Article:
The Islanders experienced plenty of rough times post-dynasty. They had one more somewhat magical run in 1993, when they surprisingly reached the Wales Conference Final that included a seven-game series victory against the Penguins, who won the Stanley Cup the previous two years.
The Islanders haven't won a playoff series since. They were swept by the Rangers in the first round in 1994, and the Coliseum didn't host another playoff game for eight years.
Peter Laviolette's arrival as coach in 2001, along with the acquisitions of forwards Alexei Yashin and Michael Peca, provided some hope. The Islanders finished fifth in the Eastern Conference that season, and, for a few days in April 2002, made fans remember the glory years during a vicious first-round series against the Maple Leafs. The Islanders lost in seven games.
"It was my first year as a head coach so it's certainly something I will remember," said Laviolette (2001-03), coach of the Nashville Predators. "I don't think I'll ever forget that first year and the success we had. The fans have packed this building, and I've said it all along that the first series that I ever coached against Toronto was probably my most memorable and I'll always remember how it happened and how it went down and the aggressiveness of it and the physical play, the roller-coaster ride. Certainly I'll remember the noise this building can generate with the fans."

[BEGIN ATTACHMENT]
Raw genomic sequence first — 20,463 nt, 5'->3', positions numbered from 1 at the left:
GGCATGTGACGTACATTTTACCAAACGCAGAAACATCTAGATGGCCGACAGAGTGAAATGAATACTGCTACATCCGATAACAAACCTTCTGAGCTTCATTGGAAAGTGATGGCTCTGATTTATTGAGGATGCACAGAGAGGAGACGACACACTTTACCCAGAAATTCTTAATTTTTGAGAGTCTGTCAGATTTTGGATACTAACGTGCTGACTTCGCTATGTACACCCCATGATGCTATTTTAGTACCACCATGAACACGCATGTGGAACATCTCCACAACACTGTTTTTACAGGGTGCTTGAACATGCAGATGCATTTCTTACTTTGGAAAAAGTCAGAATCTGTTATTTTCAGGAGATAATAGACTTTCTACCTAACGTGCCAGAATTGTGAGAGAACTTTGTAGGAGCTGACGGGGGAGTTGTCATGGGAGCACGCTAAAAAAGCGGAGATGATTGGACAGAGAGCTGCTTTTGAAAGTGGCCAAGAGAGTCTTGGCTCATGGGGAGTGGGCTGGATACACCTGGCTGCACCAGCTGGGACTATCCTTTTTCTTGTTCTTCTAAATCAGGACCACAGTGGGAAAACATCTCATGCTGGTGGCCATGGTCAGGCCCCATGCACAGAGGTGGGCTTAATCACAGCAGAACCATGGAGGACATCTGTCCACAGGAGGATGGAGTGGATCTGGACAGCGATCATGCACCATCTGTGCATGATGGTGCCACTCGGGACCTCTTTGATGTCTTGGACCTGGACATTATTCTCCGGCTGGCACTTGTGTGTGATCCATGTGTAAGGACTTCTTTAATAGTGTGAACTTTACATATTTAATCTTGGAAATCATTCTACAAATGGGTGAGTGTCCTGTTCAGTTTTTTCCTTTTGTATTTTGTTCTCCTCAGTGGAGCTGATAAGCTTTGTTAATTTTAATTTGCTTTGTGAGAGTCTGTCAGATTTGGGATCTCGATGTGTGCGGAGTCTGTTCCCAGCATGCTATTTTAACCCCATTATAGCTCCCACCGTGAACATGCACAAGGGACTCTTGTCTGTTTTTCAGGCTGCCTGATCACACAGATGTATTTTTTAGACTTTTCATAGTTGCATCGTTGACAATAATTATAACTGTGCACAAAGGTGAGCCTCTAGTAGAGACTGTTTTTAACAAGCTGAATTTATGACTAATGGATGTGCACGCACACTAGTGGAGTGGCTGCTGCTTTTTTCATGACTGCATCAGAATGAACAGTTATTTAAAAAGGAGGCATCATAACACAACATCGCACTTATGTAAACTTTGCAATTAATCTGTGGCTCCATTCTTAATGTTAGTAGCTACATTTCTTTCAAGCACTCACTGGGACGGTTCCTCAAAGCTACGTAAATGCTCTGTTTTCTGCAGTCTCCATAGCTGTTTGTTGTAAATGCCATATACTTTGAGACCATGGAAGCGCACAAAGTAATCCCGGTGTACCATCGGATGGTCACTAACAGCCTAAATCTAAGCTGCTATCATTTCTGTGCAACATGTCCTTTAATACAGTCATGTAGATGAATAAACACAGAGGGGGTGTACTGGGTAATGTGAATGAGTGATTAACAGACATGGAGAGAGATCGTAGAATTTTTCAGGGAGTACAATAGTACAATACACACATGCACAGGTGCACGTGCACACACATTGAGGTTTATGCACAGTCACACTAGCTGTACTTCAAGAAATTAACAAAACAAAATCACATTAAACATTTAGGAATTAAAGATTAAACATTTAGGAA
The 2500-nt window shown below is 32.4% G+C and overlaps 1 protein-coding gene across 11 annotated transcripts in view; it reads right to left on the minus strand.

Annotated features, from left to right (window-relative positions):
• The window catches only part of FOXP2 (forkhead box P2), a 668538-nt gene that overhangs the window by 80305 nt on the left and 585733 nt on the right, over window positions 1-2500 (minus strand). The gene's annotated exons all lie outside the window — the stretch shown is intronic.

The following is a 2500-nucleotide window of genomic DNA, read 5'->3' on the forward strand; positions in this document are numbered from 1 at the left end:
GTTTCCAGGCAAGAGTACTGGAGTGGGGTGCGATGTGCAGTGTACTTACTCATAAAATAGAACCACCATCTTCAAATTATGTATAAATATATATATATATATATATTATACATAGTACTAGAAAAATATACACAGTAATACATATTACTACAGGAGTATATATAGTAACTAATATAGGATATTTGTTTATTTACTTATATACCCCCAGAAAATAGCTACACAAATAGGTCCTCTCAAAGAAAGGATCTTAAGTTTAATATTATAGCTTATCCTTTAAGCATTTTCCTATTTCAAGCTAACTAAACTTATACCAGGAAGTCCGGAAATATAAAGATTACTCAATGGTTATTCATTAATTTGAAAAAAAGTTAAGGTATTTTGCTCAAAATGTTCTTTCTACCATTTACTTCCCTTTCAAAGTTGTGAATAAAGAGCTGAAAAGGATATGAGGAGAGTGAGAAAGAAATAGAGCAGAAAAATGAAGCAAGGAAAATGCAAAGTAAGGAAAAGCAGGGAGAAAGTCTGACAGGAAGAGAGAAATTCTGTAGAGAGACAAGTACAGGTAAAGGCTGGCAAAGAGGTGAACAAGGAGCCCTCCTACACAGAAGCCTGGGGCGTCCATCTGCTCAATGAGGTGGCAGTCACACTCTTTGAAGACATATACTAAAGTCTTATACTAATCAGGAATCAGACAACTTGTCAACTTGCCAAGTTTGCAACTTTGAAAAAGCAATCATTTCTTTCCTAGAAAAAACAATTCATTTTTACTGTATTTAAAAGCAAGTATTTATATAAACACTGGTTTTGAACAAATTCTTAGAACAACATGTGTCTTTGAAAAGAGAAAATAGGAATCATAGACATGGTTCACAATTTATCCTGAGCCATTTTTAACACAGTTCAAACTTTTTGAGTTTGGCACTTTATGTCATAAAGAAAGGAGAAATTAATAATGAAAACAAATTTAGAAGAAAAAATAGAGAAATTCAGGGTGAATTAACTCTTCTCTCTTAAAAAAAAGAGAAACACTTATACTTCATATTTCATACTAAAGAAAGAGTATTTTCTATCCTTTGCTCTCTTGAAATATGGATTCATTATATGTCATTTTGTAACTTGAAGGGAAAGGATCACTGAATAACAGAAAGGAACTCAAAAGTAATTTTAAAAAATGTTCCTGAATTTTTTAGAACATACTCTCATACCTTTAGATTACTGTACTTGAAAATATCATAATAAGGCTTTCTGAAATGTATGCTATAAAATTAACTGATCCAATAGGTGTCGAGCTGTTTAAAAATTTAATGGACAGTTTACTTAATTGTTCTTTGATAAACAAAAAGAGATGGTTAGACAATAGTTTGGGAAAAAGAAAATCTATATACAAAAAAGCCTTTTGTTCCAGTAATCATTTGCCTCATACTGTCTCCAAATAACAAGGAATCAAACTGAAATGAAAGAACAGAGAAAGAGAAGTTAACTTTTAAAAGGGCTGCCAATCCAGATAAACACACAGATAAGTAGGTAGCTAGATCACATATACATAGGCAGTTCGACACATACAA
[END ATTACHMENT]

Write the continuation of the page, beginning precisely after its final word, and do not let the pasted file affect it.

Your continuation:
There have probably been a handful of times when it was louder than the night of April 24, 2002. Locked in a 3-3 tie in Game 4 against Toronto at the Coliseum, forward Shawn Bates was pulled down by Maple Leafs defenseman Bryan McCabe on a breakaway with 2:30 left in the third period. A penalty shot was awarded.
With more than 16,000 people on their feet, Bates raced in and put a wrist shot past goalie Curtis Joseph to give the Islanders the lead. The Coliseum roar was deafening.
"I thought I was going to puke," Bates told the New York Post after the game.